His unexplained death and the discovery of his body on the beach on 4th Street in Monrovia last Thursday morning set off a wave of speculations with many convinced that Cllr. Michael Allison did not drown but was murdered.
His family in Monrovia now believes that Atty. Allison’s death was not due to natural causes but that someone could be behind it. But who? Though the family and many others have strong suspicions of foul play, none has been able to hint at anyone who wanted Cllr. Allison dead.
Informed sources told the Daily Observer that Atty. Allison was contracted by the House of Representatives to provide legal services for the nationwide oil consultation. “Everything relating to the contract and the nationwide oil consultation was published,” declared the source. And this eliminates the claim that Atty. Allison was a whistleblower in the US$25,000, part of the US$1.2m for the entire project that the Liberia Anti Corruption Commission (LACC) is interested in how the money was spent.
But family members, including his half brother, Max Dennis, former Youth & Sports Minister, told this newspaper that Atty. Allison’s death reminded them of the fate of their parents, Major General Gray D. Allison and Mrs. Watta Allison, who, he said, “were lied on and plotted against to die in disgrace by their enemies.” The family’s pain since the death of General Allison, one of the most powerful men in the late Samuel K. Doe’s government in the 1980s, has torn the family apart, another family member said.
He Did Not Feel Safe
“Twenty five years since our parents died,” Dennis reflected sadly, “my brother is now dead in such confusing circumstances.” True, while Atty. Allison’s death demonstrated the confused nature of the tragedy, he always told his friend, Francis Dunbar, former deputy managing director at the Liberia Produce Marketing Corporation (LPMC) during Doe’s administration, that he did not feel safe.
“Anytime he complained that he did not feel safe I would talk him out of it. But one thing that Atty. Allison was fascinated about was taking evening walks on the beach, and he always asked me to join him.
I always refused to go along with him,” Dunbar told the Daily Observer.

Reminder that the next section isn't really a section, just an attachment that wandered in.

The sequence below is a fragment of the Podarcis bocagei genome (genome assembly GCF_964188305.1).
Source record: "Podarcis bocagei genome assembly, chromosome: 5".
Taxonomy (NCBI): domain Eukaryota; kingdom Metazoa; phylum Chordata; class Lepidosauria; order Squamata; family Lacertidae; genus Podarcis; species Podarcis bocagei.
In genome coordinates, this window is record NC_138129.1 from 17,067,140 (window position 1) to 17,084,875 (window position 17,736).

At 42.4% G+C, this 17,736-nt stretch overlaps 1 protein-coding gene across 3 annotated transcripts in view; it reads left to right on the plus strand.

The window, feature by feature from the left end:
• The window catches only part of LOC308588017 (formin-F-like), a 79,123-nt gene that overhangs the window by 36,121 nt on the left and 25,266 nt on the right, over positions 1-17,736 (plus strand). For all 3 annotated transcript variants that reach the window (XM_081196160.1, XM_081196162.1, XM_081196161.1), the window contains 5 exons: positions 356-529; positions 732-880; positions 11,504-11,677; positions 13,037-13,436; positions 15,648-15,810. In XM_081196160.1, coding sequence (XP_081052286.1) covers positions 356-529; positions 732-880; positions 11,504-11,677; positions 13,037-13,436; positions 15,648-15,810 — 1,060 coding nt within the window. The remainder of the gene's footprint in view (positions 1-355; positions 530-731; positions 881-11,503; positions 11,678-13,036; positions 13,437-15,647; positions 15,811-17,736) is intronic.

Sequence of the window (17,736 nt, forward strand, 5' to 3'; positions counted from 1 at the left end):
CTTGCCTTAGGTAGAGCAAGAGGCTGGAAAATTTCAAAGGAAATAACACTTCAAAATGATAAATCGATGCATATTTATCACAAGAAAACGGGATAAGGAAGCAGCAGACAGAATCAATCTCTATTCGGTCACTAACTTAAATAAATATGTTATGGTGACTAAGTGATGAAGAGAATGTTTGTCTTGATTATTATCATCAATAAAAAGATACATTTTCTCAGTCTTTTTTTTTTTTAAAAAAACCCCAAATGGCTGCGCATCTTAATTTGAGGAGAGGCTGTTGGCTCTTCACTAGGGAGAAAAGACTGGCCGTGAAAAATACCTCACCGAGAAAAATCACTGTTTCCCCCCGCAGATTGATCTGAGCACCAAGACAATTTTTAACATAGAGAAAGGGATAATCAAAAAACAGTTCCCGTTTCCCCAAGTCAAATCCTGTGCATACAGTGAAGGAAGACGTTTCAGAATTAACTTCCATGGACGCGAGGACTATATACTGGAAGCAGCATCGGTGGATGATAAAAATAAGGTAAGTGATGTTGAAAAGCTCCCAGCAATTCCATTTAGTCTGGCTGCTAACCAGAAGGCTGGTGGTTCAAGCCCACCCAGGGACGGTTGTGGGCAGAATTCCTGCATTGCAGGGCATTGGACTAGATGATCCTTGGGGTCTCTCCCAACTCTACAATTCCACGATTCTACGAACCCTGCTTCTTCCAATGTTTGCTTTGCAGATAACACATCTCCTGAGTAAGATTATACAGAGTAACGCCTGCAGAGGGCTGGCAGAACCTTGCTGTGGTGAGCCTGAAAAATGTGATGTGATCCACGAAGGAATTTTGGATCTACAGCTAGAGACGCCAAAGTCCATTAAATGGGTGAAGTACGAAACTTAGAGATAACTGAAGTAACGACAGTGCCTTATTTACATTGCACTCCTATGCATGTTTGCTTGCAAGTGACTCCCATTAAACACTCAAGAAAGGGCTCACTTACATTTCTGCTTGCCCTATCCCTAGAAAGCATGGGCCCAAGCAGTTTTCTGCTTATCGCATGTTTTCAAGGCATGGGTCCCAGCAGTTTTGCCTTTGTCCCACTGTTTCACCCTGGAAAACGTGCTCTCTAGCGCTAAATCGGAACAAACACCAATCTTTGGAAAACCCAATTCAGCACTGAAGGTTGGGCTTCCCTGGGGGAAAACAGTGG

Although there is no confirmation that Atty. Allison was a good swimmer, his fascination with visits to the beach, as indicated by Dunbar, suggests that he might have had some experience as a swimmer.
Immediate reports after Atty. Allison’s remains were found said he had been with a ‘female friend.’ And neither Dunbar nor Dennis could say much about his private or family life.
“He was single,” Dunbar could only say. He demonstrated the kind of good character that his half brother Dennis believed he got from their late father, Maj/Gen. Allison. Though Dennis and Dunbar raised questions about the ‘female friend’ and could only make an appeal.
“I’m appealing to our President to ensure that there is justice for my family,” Dennis said. “Michael was a good man who possessed much of the goodness of our father.” Michael was Allison’s son and his mother currently lives in Florida, United States.
Dennis said his brother grew up in Sierra Leone, England and later went to the United States and was once a district attorney in New York.
He said Michael had complained about some of his family members who felt that he had returned to Liberia to contest for properties belonging to their father.
“He did not come for that,” said older brother Dennis, who confirmed he had told him that they were brothers a week before his tragic death. “I spoke to him on the phone about it.”
Residents on Payne Avenue who knew the victim spoke highly of him.
“He was not mean, always willing to help you out,” one said.
Meanwhile the investigation into the cause of Atty. Allison’s death is taking place, with the arrival in the country of a Sierra Leonean pathologist to conduct an autopsy. The family, friends and the general public are anxiously awaiting the autopsy report of the cause of death which may bring closure for them or the pursuit of justice if murder is confirmed.